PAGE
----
The brothers mortgaged the property on successive occasions, using $1 million in excess proceeds to purchase acreage in California which, unbeknownst to Vincent, was titled only in the name of James. When Vincent found out, there was a physically violent confrontation between the brothers after which James locked out Vincent from the LLC’s day-to-day operations.
James collected rents but apparently refused to service the mortgage debt, as a result of which one or more foreclosure proceedings were brought against the property and remaining pending at the time of trial. Vincent’s attempts to renegotiate the mortgage debt failed due to non-cooperation by James whom, Justice Dufficy found, “apparently does not care that the only asset of the company will be lost to foreclosure.”
In his defense, James contended that Vincent’s name was put on the 1996 deed “as a convenience” since he did contribute financially to the purchase price; that Vincent “fraudulently transferred” the property to the LLC without James’s consent; and that, rather than being a 50% member of the LLC, Vincent was merely an employee or independent contractor.
Besides noting that James’s trial testimony in general “was not credible,” Justice Dufficy rejected each of James’s contentions as contradicted by sworn allegations made by him in another litigation, by a 2009 agreement signed by both brothers, by evidence of Vincent’s “sweat equity” contribution to the property’s acquisition and management, and by the fact that their 50/50 equity ownership was unchanged by the transfer of the property into the LLC.
Justice Dufficy’s legal analysis beginning at page 6 of his decision includes an excellent review of the statutory standard and interpretative case law governing dissolution of LLCs, citing familiar cases such as 1545 Ocean Avenue, Doyle v Icon, and (pardon the self-promotion) a couple of cases I litigated and won (Natanel v Cohen and Sieni v Jamsfab, LLC). His conclusion, that the brothers’ mutual antipathy and the impending foreclosure supports Vincent’s petition for dissolution, is succinctly put:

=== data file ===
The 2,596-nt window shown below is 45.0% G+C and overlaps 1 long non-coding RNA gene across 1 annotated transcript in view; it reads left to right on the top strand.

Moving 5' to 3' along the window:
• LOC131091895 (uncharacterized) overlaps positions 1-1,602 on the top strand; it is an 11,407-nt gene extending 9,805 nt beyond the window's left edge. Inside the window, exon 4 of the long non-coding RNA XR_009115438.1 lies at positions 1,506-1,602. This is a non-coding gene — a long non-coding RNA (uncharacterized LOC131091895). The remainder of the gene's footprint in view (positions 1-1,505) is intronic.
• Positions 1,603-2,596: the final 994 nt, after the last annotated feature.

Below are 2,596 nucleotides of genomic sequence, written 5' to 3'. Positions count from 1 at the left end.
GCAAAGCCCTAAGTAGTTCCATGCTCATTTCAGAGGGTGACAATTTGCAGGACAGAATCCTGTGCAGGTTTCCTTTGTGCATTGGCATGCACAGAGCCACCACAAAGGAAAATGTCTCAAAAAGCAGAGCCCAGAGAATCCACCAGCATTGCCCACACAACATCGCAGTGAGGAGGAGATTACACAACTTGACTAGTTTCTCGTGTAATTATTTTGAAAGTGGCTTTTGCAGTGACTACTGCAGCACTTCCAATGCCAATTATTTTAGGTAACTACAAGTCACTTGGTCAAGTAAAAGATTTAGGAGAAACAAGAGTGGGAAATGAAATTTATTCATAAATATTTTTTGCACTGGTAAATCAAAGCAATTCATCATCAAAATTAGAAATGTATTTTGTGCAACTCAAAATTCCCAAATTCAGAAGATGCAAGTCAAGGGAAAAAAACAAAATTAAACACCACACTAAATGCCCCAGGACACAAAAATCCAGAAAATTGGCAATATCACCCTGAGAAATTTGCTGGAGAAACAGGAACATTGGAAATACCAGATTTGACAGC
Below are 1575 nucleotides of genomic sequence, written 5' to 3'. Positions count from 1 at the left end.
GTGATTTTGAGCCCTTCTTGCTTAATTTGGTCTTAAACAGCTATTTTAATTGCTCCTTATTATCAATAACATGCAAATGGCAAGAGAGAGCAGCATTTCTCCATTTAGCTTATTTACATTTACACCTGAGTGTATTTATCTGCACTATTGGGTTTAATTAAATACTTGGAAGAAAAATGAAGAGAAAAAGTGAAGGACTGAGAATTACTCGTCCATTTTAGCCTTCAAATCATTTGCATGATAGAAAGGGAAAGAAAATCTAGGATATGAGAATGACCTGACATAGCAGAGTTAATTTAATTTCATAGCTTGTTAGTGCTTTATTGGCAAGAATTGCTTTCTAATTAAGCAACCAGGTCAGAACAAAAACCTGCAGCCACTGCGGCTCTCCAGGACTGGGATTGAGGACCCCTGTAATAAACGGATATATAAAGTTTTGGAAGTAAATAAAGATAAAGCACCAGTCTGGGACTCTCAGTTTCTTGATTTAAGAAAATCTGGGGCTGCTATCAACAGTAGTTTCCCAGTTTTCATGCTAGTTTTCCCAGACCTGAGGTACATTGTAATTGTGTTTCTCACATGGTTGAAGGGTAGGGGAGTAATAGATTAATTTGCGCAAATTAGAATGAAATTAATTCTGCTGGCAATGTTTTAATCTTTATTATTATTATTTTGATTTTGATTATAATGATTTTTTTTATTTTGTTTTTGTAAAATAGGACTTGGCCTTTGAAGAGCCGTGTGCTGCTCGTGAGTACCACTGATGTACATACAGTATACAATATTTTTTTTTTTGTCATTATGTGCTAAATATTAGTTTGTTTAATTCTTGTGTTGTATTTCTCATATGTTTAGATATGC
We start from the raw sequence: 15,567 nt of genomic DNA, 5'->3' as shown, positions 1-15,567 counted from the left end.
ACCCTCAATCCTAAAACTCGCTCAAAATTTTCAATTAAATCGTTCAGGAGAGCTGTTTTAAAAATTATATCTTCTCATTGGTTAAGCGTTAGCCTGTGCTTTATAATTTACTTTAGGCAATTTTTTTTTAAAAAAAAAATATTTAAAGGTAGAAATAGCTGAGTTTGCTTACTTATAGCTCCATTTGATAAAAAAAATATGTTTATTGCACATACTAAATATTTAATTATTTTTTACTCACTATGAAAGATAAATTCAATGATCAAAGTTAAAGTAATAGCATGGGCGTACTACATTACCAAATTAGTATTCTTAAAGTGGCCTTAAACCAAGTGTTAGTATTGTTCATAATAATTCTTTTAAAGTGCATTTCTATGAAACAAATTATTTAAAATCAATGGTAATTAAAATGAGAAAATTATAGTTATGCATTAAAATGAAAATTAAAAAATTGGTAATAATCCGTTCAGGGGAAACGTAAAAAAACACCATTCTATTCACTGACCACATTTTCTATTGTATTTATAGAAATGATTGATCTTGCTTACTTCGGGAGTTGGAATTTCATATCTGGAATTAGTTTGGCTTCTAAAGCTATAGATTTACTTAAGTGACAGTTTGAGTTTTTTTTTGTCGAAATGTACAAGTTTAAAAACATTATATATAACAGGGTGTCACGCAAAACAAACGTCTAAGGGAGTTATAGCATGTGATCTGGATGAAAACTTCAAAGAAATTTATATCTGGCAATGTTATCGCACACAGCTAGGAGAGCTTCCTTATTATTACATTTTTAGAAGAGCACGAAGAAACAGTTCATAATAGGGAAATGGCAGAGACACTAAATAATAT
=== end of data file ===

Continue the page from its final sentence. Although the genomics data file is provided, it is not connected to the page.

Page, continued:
In the case at bar, the dissension among the parties has driven the company’s only asset into foreclosure. There are numerous outstanding violations on the property, and the respondent has collected the rents without making repairs, paying the violations, or the mortgage. There are other lawsuits in this and other states between the protagonists. Due to the violent relationship between the two managers, the company will be unable to achieve its purpose of operating an apartment building. The parties seem willing to permit the building to be foreclosed rather than cooperate with each other in the decision-making process. In short, the Court finds that it is not reasonably practicable to carry on the business.
In addition to ordering dissolution, Justice Dufficy appointed a receiver to wind up the LLC’s affairs.
Ownership disputes are a recurrent theme in cases involving family-owned businesses. While the trials in Barone and 47th Road LLC reached opposite results, in both cases the outcomes largely were dictated by clear documentary evidence, which is more than can be said in many such disputes involving family-owned businesses that often eschew recordkeeping and follow few if any formalities.